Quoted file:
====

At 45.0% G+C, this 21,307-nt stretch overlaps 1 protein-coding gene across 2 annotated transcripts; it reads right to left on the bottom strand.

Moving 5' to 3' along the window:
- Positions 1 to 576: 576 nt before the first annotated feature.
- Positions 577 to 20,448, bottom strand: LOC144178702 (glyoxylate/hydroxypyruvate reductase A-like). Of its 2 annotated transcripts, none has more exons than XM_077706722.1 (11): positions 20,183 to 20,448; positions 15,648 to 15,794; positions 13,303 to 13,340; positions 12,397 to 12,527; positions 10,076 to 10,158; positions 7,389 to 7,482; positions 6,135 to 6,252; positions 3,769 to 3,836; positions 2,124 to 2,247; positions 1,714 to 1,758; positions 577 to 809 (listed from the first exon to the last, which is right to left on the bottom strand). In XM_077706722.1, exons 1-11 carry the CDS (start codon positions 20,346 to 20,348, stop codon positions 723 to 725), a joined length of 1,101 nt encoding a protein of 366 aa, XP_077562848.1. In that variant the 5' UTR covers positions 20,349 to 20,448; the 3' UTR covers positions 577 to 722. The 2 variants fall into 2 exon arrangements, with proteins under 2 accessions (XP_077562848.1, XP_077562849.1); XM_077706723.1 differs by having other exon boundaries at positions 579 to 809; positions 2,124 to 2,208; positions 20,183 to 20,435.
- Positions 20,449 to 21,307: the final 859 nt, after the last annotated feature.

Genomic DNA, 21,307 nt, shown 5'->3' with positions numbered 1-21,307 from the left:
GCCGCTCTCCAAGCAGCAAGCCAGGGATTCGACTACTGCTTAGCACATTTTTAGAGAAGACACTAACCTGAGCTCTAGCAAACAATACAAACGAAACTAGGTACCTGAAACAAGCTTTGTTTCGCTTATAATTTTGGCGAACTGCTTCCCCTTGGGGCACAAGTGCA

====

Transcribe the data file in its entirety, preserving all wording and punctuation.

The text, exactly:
At 45.0% G+C, this 21,307-nt stretch overlaps 1 protein-coding gene across 2 annotated transcripts; it reads right to left on the bottom strand.

Moving 5' to 3' along the window:
- Positions 1 to 576: 576 nt before the first annotated feature.
- Positions 577 to 20,448, bottom strand: LOC144178702 (glyoxylate/hydroxypyruvate reductase A-like). Of its 2 annotated transcripts, none has more exons than XM_077706722.1 (11): positions 20,183 to 20,448; positions 15,648 to 15,794; positions 13,303 to 13,340; positions 12,397 to 12,527; positions 10,076 to 10,158; positions 7,389 to 7,482; positions 6,135 to 6,252; positions 3,769 to 3,836; positions 2,124 to 2,247; positions 1,714 to 1,758; positions 577 to 809 (listed from the first exon to the last, which is right to left on the bottom strand). In XM_077706722.1, exons 1-11 carry the CDS (start codon positions 20,346 to 20,348, stop codon positions 723 to 725), a joined length of 1,101 nt encoding a protein of 366 aa, XP_077562848.1. In that variant the 5' UTR covers positions 20,349 to 20,448; the 3' UTR covers positions 577 to 722. The 2 variants fall into 2 exon arrangements, with proteins under 2 accessions (XP_077562848.1, XP_077562849.1); XM_077706723.1 differs by having other exon boundaries at positions 579 to 809; positions 2,124 to 2,208; positions 20,183 to 20,435.
- Positions 20,449 to 21,307: the final 859 nt, after the last annotated feature.

Genomic DNA, 21,307 nt, shown 5'->3' with positions numbered 1-21,307 from the left:
GCCGCTCTCCAAGCAGCAAGCCAGGGATTCGACTACTGCTTAGCACATTTTTAGAGAAGACACTAACCTGAGCTCTAGCAAACAATACAAACGAAACTAGGTACCTGAAACAAGCTTTGTTTCGCTTATAATTTTGGCGAACTGCTTCCCCTTGGGGCACAAGTGCA